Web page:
There’s a long tradition of proclaiming there is nothing new under the sun. From the seven basic plots from which all stories are built to countless films and TV series whose characters, settings, and storyline seem interchangeable.
It’s enough to make a creative despair. Until, of course, you realise that it is not a new story that makes something unique but the way it is told. No two people are the same. No two people telling the same story will tell it the same way. The originality lies with the teller, not the tale — with apologies to D H Lawrence.
I was reminded of this today when I was looking at coming up with titles and themes for a possible podcast in my Podcasting Workshop. Taking a look at the ideas of the other participants, it would have been easy to waste a lot of energy going “That’s been done,” “Hardly unique”, or “Not interested” to many of them. But just like all other forms of creative enterprise, what’s important in these ideas is how the person behind the podcast will make their podcast unique. Humour, interesting guests, a kookie slant on the topic, or just sheer professionalism.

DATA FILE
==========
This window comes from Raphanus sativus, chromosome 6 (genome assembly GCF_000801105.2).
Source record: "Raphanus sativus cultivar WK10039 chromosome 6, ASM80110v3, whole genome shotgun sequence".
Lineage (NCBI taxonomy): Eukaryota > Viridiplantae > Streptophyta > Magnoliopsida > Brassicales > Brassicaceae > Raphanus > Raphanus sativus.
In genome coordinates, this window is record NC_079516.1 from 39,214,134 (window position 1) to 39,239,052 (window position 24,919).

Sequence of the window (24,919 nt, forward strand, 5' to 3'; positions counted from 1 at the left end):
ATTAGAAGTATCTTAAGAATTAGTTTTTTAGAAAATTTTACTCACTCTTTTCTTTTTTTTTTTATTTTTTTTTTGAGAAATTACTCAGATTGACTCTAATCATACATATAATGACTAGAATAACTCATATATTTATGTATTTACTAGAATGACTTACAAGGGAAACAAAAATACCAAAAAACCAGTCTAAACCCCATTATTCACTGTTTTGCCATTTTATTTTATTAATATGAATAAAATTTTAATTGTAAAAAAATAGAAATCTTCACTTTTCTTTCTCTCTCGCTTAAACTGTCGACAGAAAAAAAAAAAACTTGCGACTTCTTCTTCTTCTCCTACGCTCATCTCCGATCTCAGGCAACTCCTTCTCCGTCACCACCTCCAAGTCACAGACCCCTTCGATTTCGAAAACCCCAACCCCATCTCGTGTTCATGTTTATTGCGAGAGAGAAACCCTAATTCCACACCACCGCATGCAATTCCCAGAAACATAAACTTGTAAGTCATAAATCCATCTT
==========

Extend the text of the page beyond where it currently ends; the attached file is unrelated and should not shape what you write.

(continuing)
I have to come up with an idea of my own for tomorrow. I want to find a heady mix of politics and books and create something that will be full of lively and stimulating discussion. Think Our Time but with passion rather than a whiff of the academy. Neglected books, important books, books that have changed the lives of my guests, books that help us make sense of the world, and books that may help us change it for the better.
And with an almost book club sensibility. The discussions will be trailed a month in advance and the audience can read the book in preparation for an in-depth discussion, mailing in question and responses before the episode itself.
I think I’d listen to that. How about a name? And maybe it’s being done elsewhere. That doesn’t matter. My take on it will be slightly different and appeal to different people. That’s the way things work. You can’t find an audience if you don’t put it out there.